In my younger days, I recall being very vindictive. If someone did something to me that I thought was wrong, I wanted to get even right now.
One of the most frequent arenas was the basketball floor. My wife would tell you that I played way too much basketball. I was very young and insensitive in understanding how I needed to stay at home more instead of playing basketball four nights per week, and sometimes with tournaments on the weekends.
If my opponents knew my nature, they could have rendered me very ineffective in my performance. If someone fouled me intentionally and the referee didn’t see it, my goal in life at that time became getting that guy back, with interest, not thinking about winning or losing.
That all changed on Dec. 1, 1961, when I attended a church service at the Bible Center Church, located on Kanawha Boulevard at that time.
Dr. Lee Roberson, President of Tennessee Temple University, came to Charleston on a Friday night. His sermon was called “The Big C,” with the C standing for the Compassion of Christ. He made me understand that I needed Jesus Christ in my life. It was very intimidating to go forward and express my desire to be saved because the church was jam packed and nobody else was responding.
I’m reasonably sure that all of my vindictiveness didn’t disappear immediately, but there was a noticeable change in my behavior. When I went to work on Monday, I didn’t get on a soapbox and tell everyone that I had accepted Jesus as my Savior, but before noon my boss was going around and asking the other worker in our construction gang, “What happened to Monk?”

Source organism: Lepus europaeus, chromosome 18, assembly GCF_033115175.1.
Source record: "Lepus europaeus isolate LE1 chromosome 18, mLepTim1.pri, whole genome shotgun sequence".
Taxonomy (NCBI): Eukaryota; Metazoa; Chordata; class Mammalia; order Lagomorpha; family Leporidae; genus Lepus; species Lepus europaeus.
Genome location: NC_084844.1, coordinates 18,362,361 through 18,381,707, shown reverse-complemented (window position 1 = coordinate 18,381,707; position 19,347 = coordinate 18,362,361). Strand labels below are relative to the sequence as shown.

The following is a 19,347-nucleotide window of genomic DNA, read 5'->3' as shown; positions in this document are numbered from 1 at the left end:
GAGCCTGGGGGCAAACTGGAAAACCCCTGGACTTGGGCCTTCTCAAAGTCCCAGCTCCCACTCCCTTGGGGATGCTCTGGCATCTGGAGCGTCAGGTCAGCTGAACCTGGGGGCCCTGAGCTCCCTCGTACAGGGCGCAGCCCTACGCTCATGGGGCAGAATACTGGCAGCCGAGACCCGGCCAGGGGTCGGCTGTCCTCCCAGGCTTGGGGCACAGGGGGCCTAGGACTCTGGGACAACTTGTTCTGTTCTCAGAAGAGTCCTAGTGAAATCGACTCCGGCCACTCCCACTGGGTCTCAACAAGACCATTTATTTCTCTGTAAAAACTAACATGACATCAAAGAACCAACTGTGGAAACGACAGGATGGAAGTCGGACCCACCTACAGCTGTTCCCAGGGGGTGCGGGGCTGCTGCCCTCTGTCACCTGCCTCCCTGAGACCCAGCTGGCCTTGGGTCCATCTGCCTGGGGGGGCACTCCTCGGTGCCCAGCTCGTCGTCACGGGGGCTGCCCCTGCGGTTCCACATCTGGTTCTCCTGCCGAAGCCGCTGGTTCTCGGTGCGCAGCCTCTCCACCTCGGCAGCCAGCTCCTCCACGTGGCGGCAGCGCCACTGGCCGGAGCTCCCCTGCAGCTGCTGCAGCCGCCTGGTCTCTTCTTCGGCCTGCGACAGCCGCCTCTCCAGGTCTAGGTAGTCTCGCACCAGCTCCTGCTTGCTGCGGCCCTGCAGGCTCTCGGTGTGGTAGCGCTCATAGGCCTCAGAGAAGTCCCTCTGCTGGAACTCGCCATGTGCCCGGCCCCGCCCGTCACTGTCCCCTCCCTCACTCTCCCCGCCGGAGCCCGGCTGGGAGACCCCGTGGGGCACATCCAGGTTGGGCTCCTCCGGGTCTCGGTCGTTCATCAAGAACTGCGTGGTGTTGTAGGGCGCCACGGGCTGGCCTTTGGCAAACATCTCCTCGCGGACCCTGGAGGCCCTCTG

A few days ago, I became surprisingly aware that my attitude has undergone a change of which I was not fully aware. I was reading my Bible very early in the morning and my attention was drawn to II Corinthians 5:11, which says, “Knowing therefore the terror of the Lord, we persuade men.”
The terror of the Lord is that everyone who fails to accept the magnificent gift of Jesus, when He gave His life on Calvary to cover the sins of mankind, will be sentenced to an eternal existence in Hell. Hell is a literal place of unchanging eternal punishment of fire, where the Bible in Mark 9:48 describes as a place where their worm dieth not and the fire is not quenched.
Thinking of the awfulness of Hell is terrible for me because I have some dear friends who have not established a personal relationship with Jesus. It rests on my mind right alongside the detestable thoughts I have when I think of Christ’s beatings by the Roman soldiers and His crucifixion.
I ran a few scenarios through my mind and I surprisingly came to the realization that I personally could not sentence even Adolph Hitler to Hell. To all people who have not established a personal relationship with Jesus, do it today as if your life depends on it, because it does.